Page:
“What?” Jay moved his feet around in the sand. They were wading in thigh-high water on a sandbar a good distance from shore. The setting sun reflected orange, promising a vivid sunset.
“She’s been watching us since we got out here.” Lee tugged on Jay’s arm.
“Let her look.” Jay nudged a sandy lump, but it was too curved, and he sent his toes exploring in another direction.
“I just want to enjoy this vacation.” Lee pulled harder. “I’m really not in the mood for a confrontation.”
“So ease up. Enjoy the vacation.” Jay removed Lee’s hand from his arm and instead intertwined their fingers. “There.”
But he did look towards shore. The woman was swimming out now, leaving two children and a man playing in the surf. Lee sighed, but he stopped yanking Jay away. The woman approached at a leisurely dog paddle, moving inexorably in their direction.
Finally, she reached the bar and stood up. The water came up to her hips, and she spoke in a nasal twang. “Are you from around here?”
Jay said, “Nope.”
“Dang. Tourists, too.”
“Here’s the thing.” The woman squared her shoulders and braced her hands on her hips. “I’ve been out here with my family all this afternoon. I guess you can see them back there.” She pointed and waited while Jay and Lee observed the man towing both children around in an oversized alligator raft.
Jay said, “Cute kids.”
“We left ours at home with Grandma.” Jay felt something flat and circular under his foot.
“That so?” The woman cocked her head to one side. Neither man spoke. Jay went on probing the shape with his foot. “Listen,” she went on, “We’ve been back and forth across this sandbar a couple of times now. And yesterday, a guy said there’s a sand dollar bed somewhere along in here, but I’m danged if we can find it. I was hoping you’d be locals and know where to look. My little girl’s just dying to see a live one.”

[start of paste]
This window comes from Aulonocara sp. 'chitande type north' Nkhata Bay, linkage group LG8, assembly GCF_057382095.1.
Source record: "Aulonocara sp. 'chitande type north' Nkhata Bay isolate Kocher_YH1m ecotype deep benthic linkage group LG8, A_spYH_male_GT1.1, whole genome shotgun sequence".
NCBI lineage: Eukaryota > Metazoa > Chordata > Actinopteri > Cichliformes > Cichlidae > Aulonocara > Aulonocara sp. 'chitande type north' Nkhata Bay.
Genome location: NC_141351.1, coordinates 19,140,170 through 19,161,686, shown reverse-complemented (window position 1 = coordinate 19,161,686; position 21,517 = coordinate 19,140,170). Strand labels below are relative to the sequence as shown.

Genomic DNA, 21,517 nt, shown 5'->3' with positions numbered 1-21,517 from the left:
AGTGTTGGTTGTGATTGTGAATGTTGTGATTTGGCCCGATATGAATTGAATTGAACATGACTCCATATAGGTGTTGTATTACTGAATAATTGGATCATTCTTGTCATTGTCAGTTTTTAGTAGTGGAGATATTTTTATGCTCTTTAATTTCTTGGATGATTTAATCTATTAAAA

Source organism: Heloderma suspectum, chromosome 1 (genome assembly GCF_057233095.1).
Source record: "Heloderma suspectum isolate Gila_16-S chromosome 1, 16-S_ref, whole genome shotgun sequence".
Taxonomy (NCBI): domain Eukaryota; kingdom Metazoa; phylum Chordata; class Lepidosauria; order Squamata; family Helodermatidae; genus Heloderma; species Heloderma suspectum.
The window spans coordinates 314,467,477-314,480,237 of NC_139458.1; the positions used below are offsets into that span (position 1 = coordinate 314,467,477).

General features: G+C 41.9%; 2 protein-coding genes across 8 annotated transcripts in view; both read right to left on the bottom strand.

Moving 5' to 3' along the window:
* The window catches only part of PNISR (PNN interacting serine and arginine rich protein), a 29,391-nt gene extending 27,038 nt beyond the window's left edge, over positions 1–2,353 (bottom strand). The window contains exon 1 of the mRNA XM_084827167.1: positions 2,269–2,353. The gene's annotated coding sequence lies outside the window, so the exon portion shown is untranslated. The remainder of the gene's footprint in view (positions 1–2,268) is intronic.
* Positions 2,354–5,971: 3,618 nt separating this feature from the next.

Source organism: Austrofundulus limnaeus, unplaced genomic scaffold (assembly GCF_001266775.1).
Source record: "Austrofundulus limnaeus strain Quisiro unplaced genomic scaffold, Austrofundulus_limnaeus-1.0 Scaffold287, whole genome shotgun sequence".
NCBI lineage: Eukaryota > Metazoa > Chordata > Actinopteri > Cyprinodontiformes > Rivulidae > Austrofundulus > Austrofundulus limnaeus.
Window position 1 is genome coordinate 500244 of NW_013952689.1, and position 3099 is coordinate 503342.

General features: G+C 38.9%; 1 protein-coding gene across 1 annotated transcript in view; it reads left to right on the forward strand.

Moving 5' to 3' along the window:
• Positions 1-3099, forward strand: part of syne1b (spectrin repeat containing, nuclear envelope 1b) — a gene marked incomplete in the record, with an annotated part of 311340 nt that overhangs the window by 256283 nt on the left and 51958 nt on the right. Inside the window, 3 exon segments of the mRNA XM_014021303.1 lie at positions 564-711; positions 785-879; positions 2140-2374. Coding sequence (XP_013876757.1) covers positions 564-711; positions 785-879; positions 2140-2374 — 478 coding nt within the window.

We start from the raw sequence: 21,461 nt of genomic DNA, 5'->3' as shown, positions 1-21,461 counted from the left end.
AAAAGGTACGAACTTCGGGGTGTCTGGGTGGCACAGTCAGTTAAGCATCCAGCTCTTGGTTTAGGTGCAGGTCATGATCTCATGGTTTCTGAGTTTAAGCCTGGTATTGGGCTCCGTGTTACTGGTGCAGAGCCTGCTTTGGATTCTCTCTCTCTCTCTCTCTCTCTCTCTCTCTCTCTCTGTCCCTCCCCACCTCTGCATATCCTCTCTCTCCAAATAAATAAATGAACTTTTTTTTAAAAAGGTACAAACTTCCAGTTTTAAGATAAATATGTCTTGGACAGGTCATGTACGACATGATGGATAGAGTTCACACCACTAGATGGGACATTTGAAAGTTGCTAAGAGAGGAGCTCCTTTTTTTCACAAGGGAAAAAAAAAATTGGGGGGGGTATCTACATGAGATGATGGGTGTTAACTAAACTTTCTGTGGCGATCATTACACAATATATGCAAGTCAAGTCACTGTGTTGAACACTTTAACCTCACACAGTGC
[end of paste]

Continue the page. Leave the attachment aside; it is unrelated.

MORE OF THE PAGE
Lee said, “Nope, sorry. We’re from Georgia.”
The three of them looked at each other for a little while. And then Jay said, “But the tide’s been headed out all afternoon. And I think we’re on the far edge of the bar right now. So it could be coincidence…” He let go of Lee’s hand and balanced on one expert foot while he bent up the other knee and snatched a disc from between his toes, “or it could be that the bed’s only accessible at low tide.” He held his find out to the woman.
She opened her mouth to say something, then plucked up the sand dollar without closing it again. She turned it over in her hand. “That’s the real item.” She handed it back to Jay, upside down. “Look at those little feelers.”
“They’re soft,” he told her. He passed the sand dollar to Lee. The woman stood watching them again, not talking.
Taking the sand dollar, Lee said, “If you’ve got something to say, I wish you’d come out with it.”
“Well,” she hesitated another moment and finally asked, “Are we going to bug you if we all come out here? I mean, you got off without your kids and all, and we’re kind of like having the circus over to tea if you know what I mean. But I know my kids would …”
Lee’s sudden barked laugh drew her silence and a raised eyebrow.
“Bring them,” said Jay. “We’re under orders to bring some home, ourselves. I was starting to think we’d be buying them in the shell shop. I’ll see if there are any more good ones or if that was a loner.” Even as he spoke, his toes rubbed up against another flat shell. He nudged a big toe underneath and smiled when the sand dollar flipped up.
The woman shouted, “Come on out!” and then joined Jay’s hunt. She flopped down on her stomach and then dove under. She rose scrubbing salt water from her eyes with one hand and holding up a sand dollar in the other. By the time the husband arrived with the alligator float and its occupants, Jay, Lee, and the woman had dredged up half a dozen more sand dollars between the three of them.
“Look at that!” The little girl took one out of Lee’s hands. She cradled it in her palm. After nearly a minute, she handed it back. “Eewww ! It peed on me.”
All of their hands were stained yellow by the time they had finished excavating the bed and then putting its occupants back when they were through looking. The alligator float was adorned with four or five more that weren’t alive and were therefore viable take-home specimens.
The sun hung low over the water, orange embers making them all into silhouettes even to each other stretched out along the bar. “Oh look at how late it is!” The woman said. “We’ve got to get in. The park closes at sundown.”
“I didn’t know it stayed light this late,” said her husband.
“Neither did I,” said Jay. “Come on. Get your kids back up and we’ll help you tow the float.
The four adults each grabbed a handle, and they left the sandbar together, walking until they had to swim, towing the children safely to shore.
Jessie Powell is the Jester Queen. She likes to tell you about her dog, her kids, her fiction, and her blog, but not necessarily in that order.